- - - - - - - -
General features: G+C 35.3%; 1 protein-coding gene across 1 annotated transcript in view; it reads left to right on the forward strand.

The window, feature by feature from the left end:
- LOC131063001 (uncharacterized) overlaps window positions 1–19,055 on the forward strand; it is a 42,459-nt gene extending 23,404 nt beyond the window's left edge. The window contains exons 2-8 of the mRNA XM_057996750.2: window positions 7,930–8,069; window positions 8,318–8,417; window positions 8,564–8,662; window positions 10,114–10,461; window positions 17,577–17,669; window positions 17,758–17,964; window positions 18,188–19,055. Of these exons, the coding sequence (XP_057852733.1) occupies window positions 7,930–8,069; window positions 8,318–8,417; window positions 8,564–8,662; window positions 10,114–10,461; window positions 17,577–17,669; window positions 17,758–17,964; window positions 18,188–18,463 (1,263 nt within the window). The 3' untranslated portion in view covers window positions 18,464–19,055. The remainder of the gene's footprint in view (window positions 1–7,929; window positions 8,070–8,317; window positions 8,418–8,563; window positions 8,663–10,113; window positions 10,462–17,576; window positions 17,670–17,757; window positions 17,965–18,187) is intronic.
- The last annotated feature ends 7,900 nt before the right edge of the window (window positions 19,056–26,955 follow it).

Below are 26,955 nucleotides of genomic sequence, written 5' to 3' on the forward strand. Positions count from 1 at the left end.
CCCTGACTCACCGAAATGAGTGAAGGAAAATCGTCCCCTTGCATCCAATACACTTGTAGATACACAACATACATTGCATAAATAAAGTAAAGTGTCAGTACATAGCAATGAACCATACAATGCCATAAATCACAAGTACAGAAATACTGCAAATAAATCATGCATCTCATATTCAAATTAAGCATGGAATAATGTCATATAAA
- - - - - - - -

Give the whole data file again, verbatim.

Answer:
General features: G+C 35.3%; 1 protein-coding gene across 1 annotated transcript in view; it reads left to right on the forward strand.

The window, feature by feature from the left end:
- LOC131063001 (uncharacterized) overlaps window positions 1–19,055 on the forward strand; it is a 42,459-nt gene extending 23,404 nt beyond the window's left edge. The window contains exons 2-8 of the mRNA XM_057996750.2: window positions 7,930–8,069; window positions 8,318–8,417; window positions 8,564–8,662; window positions 10,114–10,461; window positions 17,577–17,669; window positions 17,758–17,964; window positions 18,188–19,055. Of these exons, the coding sequence (XP_057852733.1) occupies window positions 7,930–8,069; window positions 8,318–8,417; window positions 8,564–8,662; window positions 10,114–10,461; window positions 17,577–17,669; window positions 17,758–17,964; window positions 18,188–18,463 (1,263 nt within the window). The 3' untranslated portion in view covers window positions 18,464–19,055. The remainder of the gene's footprint in view (window positions 1–7,929; window positions 8,070–8,317; window positions 8,418–8,563; window positions 8,663–10,113; window positions 10,462–17,576; window positions 17,670–17,757; window positions 17,965–18,187) is intronic.
- The last annotated feature ends 7,900 nt before the right edge of the window (window positions 19,056–26,955 follow it).

Below are 26,955 nucleotides of genomic sequence, written 5' to 3' on the forward strand. Positions count from 1 at the left end.
CCCTGACTCACCGAAATGAGTGAAGGAAAATCGTCCCCTTGCATCCAATACACTTGTAGATACACAACATACATTGCATAAATAAAGTAAAGTGTCAGTACATAGCAATGAACCATACAATGCCATAAATCACAAGTACAGAAATACTGCAAATAAATCATGCATCTCATATTCAAATTAAGCATGGAATAATGTCATATAAA